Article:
Last Updated on May 19, 2022
CMMC and NIST 800-171 compliance oversight is gaining momentum not just from the US Department of Defense (DoD) but also other federal agencies, such as the Department of Homeland Security (DHS) and the General Services Agency (GSA).
As rulemaking changes within the Code of Federal Regulations (CFR) proceed, when should MSPs/MSSPs serving the US government and its contractors be ready to demonstrate to clients and regulators that they can protect Controlled Unclassified Information (CUI)?
To give MSPs/MSSPs and their clients the latest guidance on emerging CUI protection mandates, a recent episode of The Virtual CISO Podcast features Caleb Leidy, CUI Protection and CMMC Consultant at Pivot Point Security. John Verry, Pivot Point Security CISO and Managing Partner, is the show’s host.
CMMC assessments are beginning
The CMMC Accreditation Body (CMMC AB) is gearing up for voluntary CMMC assessments in advance of CMMC compliance appearing as a requirement in defense contracts. As Caleb points out, these audits will reveal a lot about how MSPs will be assessed and what questions will emerge along the way.
“I don’t think we’ll see a whole lot that’s specific to MSPs in the FAR CUI rule—more around the federal CUI program and standardization across the board,” Caleb observes. “For the DoD rules, I’m not sure how clear they’re going to be, right? That could very well range from, ‘You need to have a CMMC certification as an MSP that’s handling CUI,’ [up to requiring] a FedRAMP Moderate ATO.”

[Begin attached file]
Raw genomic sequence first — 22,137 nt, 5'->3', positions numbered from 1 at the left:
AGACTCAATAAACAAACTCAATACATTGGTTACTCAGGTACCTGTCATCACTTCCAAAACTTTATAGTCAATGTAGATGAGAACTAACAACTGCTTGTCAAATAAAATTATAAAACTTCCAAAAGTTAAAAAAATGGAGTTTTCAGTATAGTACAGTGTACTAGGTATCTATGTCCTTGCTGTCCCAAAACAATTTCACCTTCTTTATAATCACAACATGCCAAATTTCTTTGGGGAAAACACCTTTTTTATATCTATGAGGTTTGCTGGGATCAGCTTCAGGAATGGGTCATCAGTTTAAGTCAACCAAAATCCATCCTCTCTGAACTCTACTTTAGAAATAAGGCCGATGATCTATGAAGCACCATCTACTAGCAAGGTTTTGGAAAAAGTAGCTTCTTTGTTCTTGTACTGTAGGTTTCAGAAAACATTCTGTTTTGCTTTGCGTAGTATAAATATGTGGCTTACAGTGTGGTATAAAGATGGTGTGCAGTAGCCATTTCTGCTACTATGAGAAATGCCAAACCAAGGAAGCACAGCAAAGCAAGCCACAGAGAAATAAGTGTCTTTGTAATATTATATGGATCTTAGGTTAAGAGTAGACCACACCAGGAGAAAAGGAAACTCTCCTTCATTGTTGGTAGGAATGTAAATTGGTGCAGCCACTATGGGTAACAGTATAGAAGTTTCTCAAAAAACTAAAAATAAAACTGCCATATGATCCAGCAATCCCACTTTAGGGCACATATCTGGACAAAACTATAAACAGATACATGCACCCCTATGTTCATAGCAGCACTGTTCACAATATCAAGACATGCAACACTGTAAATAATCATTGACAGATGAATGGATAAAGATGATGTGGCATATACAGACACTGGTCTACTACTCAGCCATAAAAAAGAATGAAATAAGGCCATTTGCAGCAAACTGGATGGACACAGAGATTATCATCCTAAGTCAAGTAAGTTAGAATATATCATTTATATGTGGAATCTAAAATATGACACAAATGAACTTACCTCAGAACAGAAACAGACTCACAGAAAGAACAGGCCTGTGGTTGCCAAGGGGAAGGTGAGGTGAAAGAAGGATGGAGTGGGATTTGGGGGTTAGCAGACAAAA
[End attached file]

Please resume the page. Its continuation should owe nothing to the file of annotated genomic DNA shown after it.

CMMC rulemaking progress
CMMC 2.0 is being implemented through rulemaking changes to the Code of Federal Regulations (CFR), Parts 32 and 48. The CFR applies to all the US federal government agencies, not just DoD. Likewise, the different classifications of CUI encompass the entire US government supply chain, not just defense. The bulk of the changes impacting CUI protection across the US government will take place in 48 CFR Part 1.
After the 48 CFR Part 1 rulemaking is complete, when might MSPs start seeing new CUI protection requirements (e.g., NIST 800-171 compliance at a minimum) “flow down” to them from agency clients or customers in industries like transportation, legal, education, healthcare, etc. or appearing in contracts?
Potentially, new CUI protections could be mandated in contracts immediately after the rulemaking process is completed. But Caleb thinks there might be some extra breathing room:
“There are so many different extra CUI requirements on top of NIST 800-171, or the basic CUI safeguarding rules. That’s part of the reason why it’s taking them so long to work this all out, right? It started in 2010 with the [Obama] executive order. Here we are 12 years later almost getting to starting the program.”
To listen to this informative show with Caleb Leidy, click here.
Want more insight into how CMMC 2.0 rulemaking could impact your business? Check out this blog post: CMMC 2.0 Rulemaking: What are the Implications for Government Contractors Outside the DIB?
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